ESXTOP resources

In my continuing study and expansion of my knowledge of VMware I wanted to go more in-depth on the tools under the covers.  The most important tool for performance tuning and troubleshooting is ESXTOP, which is similar to the TOP command in Linux but is geared toward ESX and ESXi installations.  Instead of regurgitating and paraphrasing what I have found, I will supply the links to the appropriate pages.

First off I find Duncan Epping’s page on ESXTOP outstanding.  Not only does he go through and sum up the counters from the ESXTOP bible, but he also gives you recommended thresholds.  This way you have a point of reference of to help you spot issues right-away.  He also goes on explaining how to run ESXTOP in batch mode and then how to interpret the data using Excel, ESXPlot, and PerfMon.  This is my goto page for immediate reference.

Next up is the ESXTOP bible.  I found two versions of this: one for vSphere 4.0 and one for vSphere 4.1.  I have NOT compared both of them; I have focused mainly on the 4.1 version as this is the environment I am currently supporting.  This page does a deep dive into the counters explaining what they are and how they are derived.

Then I found a handy little reference card that give a short summary of the most important counters to know.

Finally, I found reference to a PowerShell commandlet that allows you to access this tool via a script.  When I looked for more information I found some articles by LucD going in-depth on how to use the commandlet.

Look at these great references and let me know if I missed any other.

Understand and apply LUN masking using PSA-related commands

Per knowledge base article 1009449.

  1. Look at the Multipath Plug-ins currently installed on your ESX with the command:

    # esxcfg-mpath -G

    The output indicates that there are, at a minimum, 2 plug-ins: the VMware Native Multipath Plug-in (NMP) and the MASK_PATH plug-in, which is used for masking LUNs. There may be other plug-ins if third party software (such as EMC PowerPath) is installed. For example:

  2. List all the claimrules currently on the ESX with the command:

    # esxcli corestorage claimrule list

    There are two MASK_PATH entries: one of class runtime and the other of class file.

    The runtime is the rules currently running in the PSA. The file is a reference to the rules defined in/etc/vmware/esx.conf. These are identical, but they could be different if you are in the process of modifying the /etc/vmware/esx.conf.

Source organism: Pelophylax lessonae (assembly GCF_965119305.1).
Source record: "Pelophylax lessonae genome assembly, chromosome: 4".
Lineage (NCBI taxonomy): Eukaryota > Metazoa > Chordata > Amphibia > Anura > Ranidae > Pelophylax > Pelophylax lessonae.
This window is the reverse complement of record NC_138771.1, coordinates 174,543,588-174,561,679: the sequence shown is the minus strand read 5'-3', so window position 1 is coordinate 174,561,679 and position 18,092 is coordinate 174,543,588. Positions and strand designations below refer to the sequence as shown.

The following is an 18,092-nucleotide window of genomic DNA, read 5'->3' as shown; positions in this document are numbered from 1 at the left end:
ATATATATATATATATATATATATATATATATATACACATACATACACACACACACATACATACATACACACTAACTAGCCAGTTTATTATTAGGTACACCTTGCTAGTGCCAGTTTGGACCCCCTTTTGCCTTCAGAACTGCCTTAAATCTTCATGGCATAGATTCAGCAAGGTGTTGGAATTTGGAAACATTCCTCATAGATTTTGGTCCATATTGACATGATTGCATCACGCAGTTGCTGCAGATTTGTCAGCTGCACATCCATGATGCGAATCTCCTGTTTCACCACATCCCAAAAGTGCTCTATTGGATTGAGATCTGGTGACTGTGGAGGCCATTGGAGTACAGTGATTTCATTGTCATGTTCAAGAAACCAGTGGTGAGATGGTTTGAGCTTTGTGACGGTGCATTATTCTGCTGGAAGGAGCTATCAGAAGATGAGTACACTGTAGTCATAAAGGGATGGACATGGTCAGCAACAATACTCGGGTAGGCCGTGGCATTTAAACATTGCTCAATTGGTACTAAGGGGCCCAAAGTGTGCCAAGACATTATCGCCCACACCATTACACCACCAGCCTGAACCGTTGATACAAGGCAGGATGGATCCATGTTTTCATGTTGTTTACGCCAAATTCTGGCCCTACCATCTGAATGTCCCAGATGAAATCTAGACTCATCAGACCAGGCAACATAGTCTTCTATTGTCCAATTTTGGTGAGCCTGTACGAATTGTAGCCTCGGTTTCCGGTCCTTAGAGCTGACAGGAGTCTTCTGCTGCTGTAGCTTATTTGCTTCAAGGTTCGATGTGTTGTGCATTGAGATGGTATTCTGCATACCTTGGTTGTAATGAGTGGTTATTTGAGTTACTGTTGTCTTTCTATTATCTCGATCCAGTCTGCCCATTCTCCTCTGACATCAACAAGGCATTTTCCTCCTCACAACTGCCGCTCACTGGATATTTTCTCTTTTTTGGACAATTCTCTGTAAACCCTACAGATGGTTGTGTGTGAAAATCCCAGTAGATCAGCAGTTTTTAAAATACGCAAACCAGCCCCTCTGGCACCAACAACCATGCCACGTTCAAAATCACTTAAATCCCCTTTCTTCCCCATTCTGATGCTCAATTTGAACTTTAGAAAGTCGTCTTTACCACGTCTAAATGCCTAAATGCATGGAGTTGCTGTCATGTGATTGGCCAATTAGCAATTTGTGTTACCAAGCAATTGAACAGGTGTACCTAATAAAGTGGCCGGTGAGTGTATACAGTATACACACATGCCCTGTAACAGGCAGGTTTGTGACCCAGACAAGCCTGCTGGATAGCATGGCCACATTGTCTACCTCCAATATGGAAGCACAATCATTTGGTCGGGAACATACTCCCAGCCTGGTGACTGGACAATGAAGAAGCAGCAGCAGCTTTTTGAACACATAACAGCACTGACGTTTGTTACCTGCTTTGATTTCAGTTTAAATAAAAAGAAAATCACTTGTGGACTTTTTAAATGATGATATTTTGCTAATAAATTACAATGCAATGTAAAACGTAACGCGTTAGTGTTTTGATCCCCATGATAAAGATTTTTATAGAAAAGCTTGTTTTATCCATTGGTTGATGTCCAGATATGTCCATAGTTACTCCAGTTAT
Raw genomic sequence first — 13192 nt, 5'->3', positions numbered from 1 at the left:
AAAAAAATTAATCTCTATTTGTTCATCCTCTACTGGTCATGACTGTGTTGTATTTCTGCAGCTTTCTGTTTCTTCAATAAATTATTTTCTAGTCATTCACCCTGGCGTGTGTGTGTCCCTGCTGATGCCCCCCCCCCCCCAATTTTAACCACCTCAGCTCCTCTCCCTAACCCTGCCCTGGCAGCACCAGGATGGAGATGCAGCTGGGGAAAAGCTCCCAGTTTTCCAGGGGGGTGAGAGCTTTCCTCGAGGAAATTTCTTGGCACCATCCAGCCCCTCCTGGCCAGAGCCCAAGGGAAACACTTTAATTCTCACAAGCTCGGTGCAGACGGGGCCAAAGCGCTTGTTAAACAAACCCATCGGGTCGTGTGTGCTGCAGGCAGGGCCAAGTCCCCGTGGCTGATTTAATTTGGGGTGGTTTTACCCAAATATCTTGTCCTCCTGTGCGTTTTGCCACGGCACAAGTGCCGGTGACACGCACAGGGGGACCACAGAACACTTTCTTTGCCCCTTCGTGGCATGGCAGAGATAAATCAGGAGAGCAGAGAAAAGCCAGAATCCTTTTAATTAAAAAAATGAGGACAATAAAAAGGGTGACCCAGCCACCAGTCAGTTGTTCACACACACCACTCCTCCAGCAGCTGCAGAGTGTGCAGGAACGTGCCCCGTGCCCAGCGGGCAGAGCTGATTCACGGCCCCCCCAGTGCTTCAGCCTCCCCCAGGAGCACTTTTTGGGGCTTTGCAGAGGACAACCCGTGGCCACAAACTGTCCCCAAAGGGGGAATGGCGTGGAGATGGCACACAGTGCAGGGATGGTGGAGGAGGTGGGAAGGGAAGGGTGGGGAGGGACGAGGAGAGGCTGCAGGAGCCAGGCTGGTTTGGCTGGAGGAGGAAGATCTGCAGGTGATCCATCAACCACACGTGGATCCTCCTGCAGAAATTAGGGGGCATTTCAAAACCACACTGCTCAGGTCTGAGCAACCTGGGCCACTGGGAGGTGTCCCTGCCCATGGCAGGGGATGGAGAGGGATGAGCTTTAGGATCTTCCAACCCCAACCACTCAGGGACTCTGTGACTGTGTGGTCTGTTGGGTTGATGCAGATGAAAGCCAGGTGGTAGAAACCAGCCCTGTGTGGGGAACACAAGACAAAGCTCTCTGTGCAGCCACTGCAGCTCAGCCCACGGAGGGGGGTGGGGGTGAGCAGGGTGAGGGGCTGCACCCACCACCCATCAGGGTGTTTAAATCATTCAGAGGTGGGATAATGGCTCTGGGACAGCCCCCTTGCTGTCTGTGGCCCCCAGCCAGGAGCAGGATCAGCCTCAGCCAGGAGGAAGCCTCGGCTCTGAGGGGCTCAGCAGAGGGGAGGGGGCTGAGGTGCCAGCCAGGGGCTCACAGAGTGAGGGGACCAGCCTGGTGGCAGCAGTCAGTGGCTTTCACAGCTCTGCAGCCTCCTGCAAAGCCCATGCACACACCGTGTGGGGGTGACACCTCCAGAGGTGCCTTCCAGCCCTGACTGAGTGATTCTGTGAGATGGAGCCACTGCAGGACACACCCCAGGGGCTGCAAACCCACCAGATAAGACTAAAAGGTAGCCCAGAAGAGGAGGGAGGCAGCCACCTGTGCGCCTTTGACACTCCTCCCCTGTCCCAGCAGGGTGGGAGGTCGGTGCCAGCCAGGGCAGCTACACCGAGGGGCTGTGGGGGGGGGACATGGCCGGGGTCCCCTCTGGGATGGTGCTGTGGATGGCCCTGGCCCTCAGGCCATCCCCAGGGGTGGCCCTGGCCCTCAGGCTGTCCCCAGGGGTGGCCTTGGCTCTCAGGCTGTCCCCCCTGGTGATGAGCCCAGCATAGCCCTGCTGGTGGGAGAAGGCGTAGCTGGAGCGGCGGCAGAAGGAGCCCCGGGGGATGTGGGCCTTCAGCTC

3. Add a rule to hide the LUN with the command:

    # esxcli corestorage claimrule add –rule <number> -t location -A <hba_adapter> -C <channel> -T <target> -L <lun> -P MASK_PATH

    The parameters -A <hba_adapter> -C <channel> -T <target> -L <lun> define a unique path. You can leave some of them unspecified if the LUN is uniquely defined. The value for parameter –rule can be any number between 101 and 200 that does not conflict with a pre-existing rule number from step 2.

  4. Verify that the rule has taken with the command:

    # esxcli corestorage claimrule list

    The output indicates our new rule. It is only of class file. You must then load it into the PSA.

  5. Reload your claimrules with the command:

    # esxcli corestorage claimrule load

  6. Re-examine your claim rules and you verify that you can see both the file and runtime class. Run the command:

    # esxcli corestorage claimrule list

  7. Unclaim all paths to a device and then run the loaded claimrules on each of the paths to reclaim them. Run the command:

    # esxcli corestorage claiming reclaim -d <>

    where <> Is the naa id used in step 3. This device is the LUN being unpresented. This command attempts to unclaim all paths to a device and runs the loaded claimrules on each of the paths unclaimed to attempt to reclaim them.

  8. Verify that the masked device is no longer used by the ESX host.

    If you are masking a datastore, perform one of these options:

    • Connect the vSphere Client to the host and click HostConfigurationStorage, then click Refresh. The masked datastore does not appear in the list.
    • Rescan the host by navigating to HostConfigurationStorage Adapters > Rescan All.
    • Run the command:

      # esxcfg-scsidevs -m

      The masked datastore does not appear in the list.

      To verify that a masked LUN is no longer an active device, run the command:

      # esxcfg-mpath -L | grep <>


Determine appropriate RAID level for various Virtual Machine workloads

When you determine the volume layout, you evaluate the type of data to be stored and the number of volumes that you want to create.  Each logical drive should be on a separate volume, for easy future expansion if needed and better performance.


Typically with the operating system and application data, you would use a RAID 5 volume.  For things like transaction logs or volumes requiring a high volume of changes, you should use a RAID 1 or RAID 1+0 volume.

Physical Design Diagram

The third design diagram is the physical design diagram.  THis diagram will list specific hardware and vendors; along with CPU, memory, storage, PCI cards, configurations and LUN assignments.  This design is typically more than one diagram but usually more like a series of diagrams.  Below is an example of a physical design.


Logical Design

After you create a conceptual design, you next need to create a logical design diagram.  This diagram is a lower-level design showing the relationship of the hosts, storage and networks; and how they interact with each other.  All devices are listed as generic containers, specific hardware, CPUs, memory, LUNs and so on are NOT listed in the logical design.  Below is an example of a logical design diagram.